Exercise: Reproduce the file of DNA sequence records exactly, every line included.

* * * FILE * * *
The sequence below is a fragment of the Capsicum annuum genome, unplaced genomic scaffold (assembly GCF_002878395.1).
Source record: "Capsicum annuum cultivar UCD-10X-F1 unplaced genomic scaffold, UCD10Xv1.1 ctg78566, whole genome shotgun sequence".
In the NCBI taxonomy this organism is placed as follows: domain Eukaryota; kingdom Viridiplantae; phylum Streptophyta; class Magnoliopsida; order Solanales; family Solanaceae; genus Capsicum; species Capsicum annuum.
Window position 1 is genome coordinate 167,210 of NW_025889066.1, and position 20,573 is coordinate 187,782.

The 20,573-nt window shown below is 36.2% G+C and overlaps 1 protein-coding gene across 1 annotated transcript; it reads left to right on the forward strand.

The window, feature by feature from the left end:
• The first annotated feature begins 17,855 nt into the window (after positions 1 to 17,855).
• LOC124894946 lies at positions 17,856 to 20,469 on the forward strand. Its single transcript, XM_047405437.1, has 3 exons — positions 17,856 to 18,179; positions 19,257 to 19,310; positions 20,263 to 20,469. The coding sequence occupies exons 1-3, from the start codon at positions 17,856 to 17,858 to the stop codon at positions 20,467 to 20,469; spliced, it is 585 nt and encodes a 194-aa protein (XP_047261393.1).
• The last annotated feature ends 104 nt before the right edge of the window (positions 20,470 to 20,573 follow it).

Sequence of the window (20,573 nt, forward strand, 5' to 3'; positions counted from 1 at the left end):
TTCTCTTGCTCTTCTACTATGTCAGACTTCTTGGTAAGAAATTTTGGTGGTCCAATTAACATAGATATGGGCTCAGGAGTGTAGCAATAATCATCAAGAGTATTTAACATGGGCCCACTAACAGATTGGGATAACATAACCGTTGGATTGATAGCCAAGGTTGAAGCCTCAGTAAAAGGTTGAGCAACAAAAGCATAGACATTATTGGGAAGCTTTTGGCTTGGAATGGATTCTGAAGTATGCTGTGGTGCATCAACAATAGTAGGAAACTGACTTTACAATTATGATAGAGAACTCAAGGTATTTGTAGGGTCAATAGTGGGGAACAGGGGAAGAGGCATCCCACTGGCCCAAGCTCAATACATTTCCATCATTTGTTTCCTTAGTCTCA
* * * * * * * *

The sequence below is a fragment of the Capsicum annuum genome, unplaced genomic scaffold (assembly GCF_002878395.1).
Source record: "Capsicum annuum cultivar UCD-10X-F1 unplaced genomic scaffold, UCD10Xv1.1 ctg78566, whole genome shotgun sequence".
In the NCBI taxonomy this organism is placed as follows: domain Eukaryota; kingdom Viridiplantae; phylum Streptophyta; class Magnoliopsida; order Solanales; family Solanaceae; genus Capsicum; species Capsicum annuum.
Window position 1 is genome coordinate 167,210 of NW_025889066.1, and position 20,573 is coordinate 187,782.

The 20,573-nt window shown below is 36.2% G+C and overlaps 1 protein-coding gene across 1 annotated transcript; it reads left to right on the forward strand.

The window, feature by feature from the left end:
• The first annotated feature begins 17,855 nt into the window (after positions 1 to 17,855).
• LOC124894946 lies at positions 17,856 to 20,469 on the forward strand. Its single transcript, XM_047405437.1, has 3 exons — positions 17,856 to 18,179; positions 19,257 to 19,310; positions 20,263 to 20,469. The coding sequence occupies exons 1-3, from the start codon at positions 17,856 to 17,858 to the stop codon at positions 20,467 to 20,469; spliced, it is 585 nt and encodes a 194-aa protein (XP_047261393.1).
• The last annotated feature ends 104 nt before the right edge of the window (positions 20,470 to 20,573 follow it).

Sequence of the window (20,573 nt, forward strand, 5' to 3'; positions counted from 1 at the left end):
TTCTCTTGCTCTTCTACTATGTCAGACTTCTTGGTAAGAAATTTTGGTGGTCCAATTAACATAGATATGGGCTCAGGAGTGTAGCAATAATCATCAAGAGTATTTAACATGGGCCCACTAACAGATTGGGATAACATAACCGTTGGATTGATAGCCAAGGTTGAAGCCTCAGTAAAAGGTTGAGCAACAAAAGCATAGACATTATTGGGAAGCTTTTGGCTTGGAATGGATTCTGAAGTATGCTGTGGTGCATCAACAATAGTAGGAAACTGACTTTACAATTATGATAGAGAACTCAAGGTATTTGTAGGGTCAATAGTGGGGAACAGGGGAAGAGGCATCCCACTGGCCCAAGCTCAATACATTTCCATCATTTGTTTCCTTAGTCTCA